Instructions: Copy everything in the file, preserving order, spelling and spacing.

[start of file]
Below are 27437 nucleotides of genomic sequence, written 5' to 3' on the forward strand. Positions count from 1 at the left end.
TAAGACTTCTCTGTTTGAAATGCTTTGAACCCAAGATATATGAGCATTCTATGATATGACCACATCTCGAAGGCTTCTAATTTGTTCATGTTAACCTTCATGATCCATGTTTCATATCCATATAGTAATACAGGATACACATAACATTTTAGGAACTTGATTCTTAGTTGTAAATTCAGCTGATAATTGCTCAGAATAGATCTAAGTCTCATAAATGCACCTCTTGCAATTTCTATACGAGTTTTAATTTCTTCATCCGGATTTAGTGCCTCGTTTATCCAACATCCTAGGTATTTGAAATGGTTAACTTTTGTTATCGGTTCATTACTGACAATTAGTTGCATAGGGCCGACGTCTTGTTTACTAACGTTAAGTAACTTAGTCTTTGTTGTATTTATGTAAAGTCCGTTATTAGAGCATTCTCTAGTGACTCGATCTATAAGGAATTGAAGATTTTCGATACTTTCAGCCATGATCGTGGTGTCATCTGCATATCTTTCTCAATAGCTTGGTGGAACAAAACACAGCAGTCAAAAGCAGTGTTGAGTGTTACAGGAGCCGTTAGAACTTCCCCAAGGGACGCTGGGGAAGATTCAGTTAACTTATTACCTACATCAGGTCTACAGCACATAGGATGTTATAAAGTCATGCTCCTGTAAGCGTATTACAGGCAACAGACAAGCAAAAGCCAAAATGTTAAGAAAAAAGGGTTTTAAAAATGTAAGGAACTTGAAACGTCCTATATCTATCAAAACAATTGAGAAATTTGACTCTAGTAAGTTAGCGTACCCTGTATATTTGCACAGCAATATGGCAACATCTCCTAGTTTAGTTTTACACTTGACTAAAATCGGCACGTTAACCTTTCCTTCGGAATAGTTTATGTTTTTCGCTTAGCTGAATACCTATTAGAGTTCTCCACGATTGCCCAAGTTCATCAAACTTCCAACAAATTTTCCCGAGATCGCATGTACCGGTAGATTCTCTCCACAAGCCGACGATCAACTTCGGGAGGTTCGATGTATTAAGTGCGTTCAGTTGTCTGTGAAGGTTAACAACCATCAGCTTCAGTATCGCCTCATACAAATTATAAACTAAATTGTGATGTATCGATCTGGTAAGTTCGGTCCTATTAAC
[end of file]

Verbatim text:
Below are 27437 nucleotides of genomic sequence, written 5' to 3' on the forward strand. Positions count from 1 at the left end.
TAAGACTTCTCTGTTTGAAATGCTTTGAACCCAAGATATATGAGCATTCTATGATATGACCACATCTCGAAGGCTTCTAATTTGTTCATGTTAACCTTCATGATCCATGTTTCATATCCATATAGTAATACAGGATACACATAACATTTTAGGAACTTGATTCTTAGTTGTAAATTCAGCTGATAATTGCTCAGAATAGATCTAAGTCTCATAAATGCACCTCTTGCAATTTCTATACGAGTTTTAATTTCTTCATCCGGATTTAGTGCCTCGTTTATCCAACATCCTAGGTATTTGAAATGGTTAACTTTTGTTATCGGTTCATTACTGACAATTAGTTGCATAGGGCCGACGTCTTGTTTACTAACGTTAAGTAACTTAGTCTTTGTTGTATTTATGTAAAGTCCGTTATTAGAGCATTCTCTAGTGACTCGATCTATAAGGAATTGAAGATTTTCGATACTTTCAGCCATGATCGTGGTGTCATCTGCATATCTTTCTCAATAGCTTGGTGGAACAAAACACAGCAGTCAAAAGCAGTGTTGAGTGTTACAGGAGCCGTTAGAACTTCCCCAAGGGACGCTGGGGAAGATTCAGTTAACTTATTACCTACATCAGGTCTACAGCACATAGGATGTTATAAAGTCATGCTCCTGTAAGCGTATTACAGGCAACAGACAAGCAAAAGCCAAAATGTTAAGAAAAAAGGGTTTTAAAAATGTAAGGAACTTGAAACGTCCTATATCTATCAAAACAATTGAGAAATTTGACTCTAGTAAGTTAGCGTACCCTGTATATTTGCACAGCAATATGGCAACATCTCCTAGTTTAGTTTTACACTTGACTAAAATCGGCACGTTAACCTTTCCTTCGGAATAGTTTATGTTTTTCGCTTAGCTGAATACCTATTAGAGTTCTCCACGATTGCCCAAGTTCATCAAACTTCCAACAAATTTTCCCGAGATCGCATGTACCGGTAGATTCTCTCCACAAGCCGACGATCAACTTCGGGAGGTTCGATGTATTAAGTGCGTTCAGTTGTCTGTGAAGGTTAACAACCATCAGCTTCAGTATCGCCTCATACAAATTATAAACTAAATTGTGATGTATCGATCTGGTAAGTTCGGTCCTATTAAC